In Memory of John Walker Barnett is a collection of tributes that was published sometime after Barnett’s funeral on July 2, 1947.
June 29, 2017, will mark the 70th anniversary of John Walker Barnett’s death.
At age 66, Barnett died suddenly on June 29, 1947, after a brief illness less than a year after his retirement from the association he helped to found and worked so tirelessly to advance. In February 1947 the University of Alberta senate voted to grant John Barnett an honorary doctor of laws. No one suspected then that Barnett had a mere four months to live.
At the fall convocation on Oct. 18, 1947, the university posthumously conferred the honorary degree on John Barnett. As documented in the booklet In Memory of John Walker Barnett, a collection of Barnett memorial tributes that is housed in the Association’s archives, University of Alberta chancellor Dr. Fred G. McNally stepped to the lectern in the old Convocation Hall and delivered this address in memory of his friend and colleague:
“The Senate of this University, at its February meeting, granted the Degree of Laws, honoris causa, to John Walker Barnett, for many years General Secretary of The Alberta Teachers’ Association. I had the privilege and honor of informing Mr. Barnett of the Senate’s action and of formally inviting him to accept the degree. On two other occasions only did I see him so deeply moved. In a voice filled with emotion, he said he would be happy to accept the honor, realizing that in honoring him the University wished to pay a tribute to the great profession to which he had given his life.
In the meantime, his work has been completed and he has gone from us.
John Walker Barnett was born in Grantham, Lincolnshire, sixty-seven years ago. He came of vigorous north country stock and of a family of teachers. Not so long ago his oldest brother retired after a distinguished career as a headmaster. After training at Westminster College, he was certificated and entered upon his teaching career. He taught for some time in the Army College at Aldershot and at Surbiton before coming to Canada.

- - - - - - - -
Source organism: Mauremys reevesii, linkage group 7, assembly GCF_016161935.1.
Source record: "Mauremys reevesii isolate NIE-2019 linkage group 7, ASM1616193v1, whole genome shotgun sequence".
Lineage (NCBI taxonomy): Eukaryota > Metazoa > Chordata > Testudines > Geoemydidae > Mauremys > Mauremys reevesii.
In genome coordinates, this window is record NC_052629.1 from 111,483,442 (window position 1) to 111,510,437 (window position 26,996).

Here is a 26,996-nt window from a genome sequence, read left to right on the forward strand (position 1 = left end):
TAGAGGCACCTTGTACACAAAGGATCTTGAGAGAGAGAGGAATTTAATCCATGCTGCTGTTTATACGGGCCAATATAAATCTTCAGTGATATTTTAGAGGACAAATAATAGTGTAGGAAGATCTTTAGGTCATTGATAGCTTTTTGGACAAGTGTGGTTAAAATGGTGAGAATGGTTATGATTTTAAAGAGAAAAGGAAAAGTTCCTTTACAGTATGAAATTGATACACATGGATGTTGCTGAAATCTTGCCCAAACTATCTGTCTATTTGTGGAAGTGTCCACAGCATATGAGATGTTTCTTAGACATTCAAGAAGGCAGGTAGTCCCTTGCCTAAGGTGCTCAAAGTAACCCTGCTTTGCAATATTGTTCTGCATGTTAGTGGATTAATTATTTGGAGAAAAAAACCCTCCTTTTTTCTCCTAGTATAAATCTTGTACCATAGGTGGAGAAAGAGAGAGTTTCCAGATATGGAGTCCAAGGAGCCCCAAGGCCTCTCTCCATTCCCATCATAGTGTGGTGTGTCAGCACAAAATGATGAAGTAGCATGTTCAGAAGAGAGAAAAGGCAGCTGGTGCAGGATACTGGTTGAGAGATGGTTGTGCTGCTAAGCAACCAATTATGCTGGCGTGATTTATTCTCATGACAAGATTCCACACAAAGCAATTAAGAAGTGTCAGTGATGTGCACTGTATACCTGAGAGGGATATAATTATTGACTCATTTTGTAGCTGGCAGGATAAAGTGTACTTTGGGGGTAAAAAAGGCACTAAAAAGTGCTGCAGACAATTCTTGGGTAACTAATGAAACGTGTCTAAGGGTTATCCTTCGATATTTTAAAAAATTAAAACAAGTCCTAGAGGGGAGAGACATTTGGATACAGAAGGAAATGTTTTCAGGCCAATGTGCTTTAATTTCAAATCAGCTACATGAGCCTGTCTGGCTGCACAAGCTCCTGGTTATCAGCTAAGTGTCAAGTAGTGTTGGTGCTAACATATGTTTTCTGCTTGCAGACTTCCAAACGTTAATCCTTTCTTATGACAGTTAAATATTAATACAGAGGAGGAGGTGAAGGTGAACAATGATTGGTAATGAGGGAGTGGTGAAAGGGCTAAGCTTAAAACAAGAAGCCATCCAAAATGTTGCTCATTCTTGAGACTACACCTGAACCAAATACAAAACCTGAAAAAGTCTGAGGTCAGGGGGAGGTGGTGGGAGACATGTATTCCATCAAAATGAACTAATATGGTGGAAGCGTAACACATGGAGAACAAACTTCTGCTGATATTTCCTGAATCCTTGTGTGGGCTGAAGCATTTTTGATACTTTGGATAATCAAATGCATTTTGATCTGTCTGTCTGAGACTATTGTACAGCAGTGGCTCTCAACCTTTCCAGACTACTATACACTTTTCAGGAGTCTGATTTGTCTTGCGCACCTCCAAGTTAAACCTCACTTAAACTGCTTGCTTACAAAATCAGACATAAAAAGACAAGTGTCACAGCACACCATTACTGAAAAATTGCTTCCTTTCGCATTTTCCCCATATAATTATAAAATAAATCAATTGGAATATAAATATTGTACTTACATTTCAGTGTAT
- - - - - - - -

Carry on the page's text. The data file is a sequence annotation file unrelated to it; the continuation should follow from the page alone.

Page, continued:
In 1911 he came to Alberta and at once began work as a teacher. He brought with him firsthand knowledge of the work of the National Union of Teachers and soon reached the conclusion that teachers in this country were handicapped by the lack of a similar organization. When the Alberta Teachers’ Alliance came into being, it was natural that Mr. Barnett’s knowledge, experience, enthusiasm and faith should be enlisted in the direction of the infant organization. From that time, the history of the Association was largely a history of the activities of John W. Barnett. In journeyings, often in perils of floods, in perils of the wilderness, in perils of dirt roads or no roads, he carried on. Though progress was slow, indifference great, and opposition powerful, no one ever heard John Barnett complain or say a disloyal word of those he had set out to serve.
He was largely instrumental in the formation of the Canadian Teachers’ Federation, the national organization. He persuaded legislatures to make important changes in the School Act, and played an important part in drafting such legislation as the Teachers’ Retirement Fund Act and the Teaching Profession Act. He served on the department’s Liaison Committee on Teacher Training, which later evolved the plan of teacher education now in effect in this province. As a member of the Survey Committee which was responsible for our present University Act, and later as a member of the Senate of this university, he played his full part.
So then, as an able teacher, as a man of great courage and singleness of purpose, as a fearless fighter, as a champion of the weak and defenceless, as a matchless leader and as a gallant and upright gentleman, we honor his memory and confer on him posthumously the honorary degree of Doctor of Laws.” ❚
|Robe on display
The academic robe ordered for John Barnett to wear while receiving his honorary degree from the University of Alberta is now on display in the cafeteria at Barnett House. Barnett died before he was able to wear the robe.